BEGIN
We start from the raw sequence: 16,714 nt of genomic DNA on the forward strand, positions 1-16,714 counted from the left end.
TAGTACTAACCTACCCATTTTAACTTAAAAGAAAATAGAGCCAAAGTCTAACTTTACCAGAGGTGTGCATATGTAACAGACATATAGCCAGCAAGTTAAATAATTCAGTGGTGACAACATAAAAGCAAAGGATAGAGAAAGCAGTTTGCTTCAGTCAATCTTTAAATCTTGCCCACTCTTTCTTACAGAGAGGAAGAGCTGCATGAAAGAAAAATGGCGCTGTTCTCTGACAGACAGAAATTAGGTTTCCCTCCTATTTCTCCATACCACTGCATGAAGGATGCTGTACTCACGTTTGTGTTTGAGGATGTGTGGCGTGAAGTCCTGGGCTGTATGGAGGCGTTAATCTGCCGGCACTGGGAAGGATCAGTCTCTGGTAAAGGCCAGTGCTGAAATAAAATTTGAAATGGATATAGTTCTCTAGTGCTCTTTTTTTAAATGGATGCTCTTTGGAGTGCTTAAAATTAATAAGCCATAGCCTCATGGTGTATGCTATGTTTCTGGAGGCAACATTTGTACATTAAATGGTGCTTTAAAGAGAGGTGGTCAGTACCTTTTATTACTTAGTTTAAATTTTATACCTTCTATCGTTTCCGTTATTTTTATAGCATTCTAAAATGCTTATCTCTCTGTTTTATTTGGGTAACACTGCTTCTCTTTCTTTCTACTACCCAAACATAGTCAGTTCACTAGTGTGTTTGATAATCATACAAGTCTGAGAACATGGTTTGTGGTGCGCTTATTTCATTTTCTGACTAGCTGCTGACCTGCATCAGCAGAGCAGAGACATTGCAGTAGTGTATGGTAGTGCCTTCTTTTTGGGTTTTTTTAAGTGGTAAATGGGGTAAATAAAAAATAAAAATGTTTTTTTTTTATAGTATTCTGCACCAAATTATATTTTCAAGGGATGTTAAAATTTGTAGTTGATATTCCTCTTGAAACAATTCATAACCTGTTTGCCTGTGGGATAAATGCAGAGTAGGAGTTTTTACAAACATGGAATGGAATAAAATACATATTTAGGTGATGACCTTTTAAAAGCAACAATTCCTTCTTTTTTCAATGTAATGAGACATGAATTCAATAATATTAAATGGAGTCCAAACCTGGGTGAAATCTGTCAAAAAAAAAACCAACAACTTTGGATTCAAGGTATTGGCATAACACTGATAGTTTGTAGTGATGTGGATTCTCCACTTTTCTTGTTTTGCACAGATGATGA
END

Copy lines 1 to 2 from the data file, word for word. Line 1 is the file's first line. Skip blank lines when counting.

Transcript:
We start from the raw sequence: 16,714 nt of genomic DNA on the forward strand, positions 1-16,714 counted from the left end.
TAGTACTAACCTACCCATTTTAACTTAAAAGAAAATAGAGCCAAAGTCTAACTTTACCAGAGGTGTGCATATGTAACAGACATATAGCCAGCAAGTTAAATAATTCAGTGGTGACAACATAAAAGCAAAGGATAGAGAAAGCAGTTTGCTTCAGTCAATCTTTAAATCTTGCCCACTCTTTCTTACAGAGAGGAAGAGCTGCATGAAAGAAAAATGGCGCTGTTCTCTGACAGACAGAAATTAGGTTTCCCTCCTATTTCTCCATACCACTGCATGAAGGATGCTGTACTCACGTTTGTGTTTGAGGATGTGTGGCGTGAAGTCCTGGGCTGTATGGAGGCGTTAATCTGCCGGCACTGGGAAGGATCAGTCTCTGGTAAAGGCCAGTGCTGAAATAAAATTTGAAATGGATATAGTTCTCTAGTGCTCTTTTTTTAAATGGATGCTCTTTGGAGTGCTTAAAATTAATAAGCCATAGCCTCATGGTGTATGCTATGTTTCTGGAGGCAACATTTGTACATTAAATGGTGCTTTAAAGAGAGGTGGTCAGTACCTTTTATTACTTAGTTTAAATTTTATACCTTCTATCGTTTCCGTTATTTTTATAGCATTCTAAAATGCTTATCTCTCTGTTTTATTTGGGTAACACTGCTTCTCTTTCTTTCTACTACCCAAACATAGTCAGTTCACTAGTGTGTTTGATAATCATACAAGTCTGAGAACATGGTTTGTGGTGCGCTTATTTCATTTTCTGACTAGCTGCTGACCTGCATCAGCAGAGCAGAGACATTGCAGTAGTGTATGGTAGTGCCTTCTTTTTGGGTTTTTTTAAGTGGTAAATGGGGTAAATAAAAAATAAAAATGTTTTTTTTTTATAGTATTCTGCACCAAATTATATTTTCAAGGGATGTTAAAATTTGTAGTTGATATTCCTCTTGAAACAATTCATAACCTGTTTGCCTGTGGGATAAATGCAGAGTAGGAGTTTTTACAAACATGGAATGGAATAAAATACATATTTAGGTGATGACCTTTTAAAAGCAACAATTCCTTCTTTTTTCAATGTAATGAGACATGAATTCAATAATATTAAATGGAGTCCAAACCTGGGTGAAATCTGTCAAAAAAAAAACCAACAACTTTGGATTCAAGGTATTGGCATAACACTGATAGTTTGTAGTGATGTGGATTCTCCACTTTTCTTGTTTTGCACAGATGATGA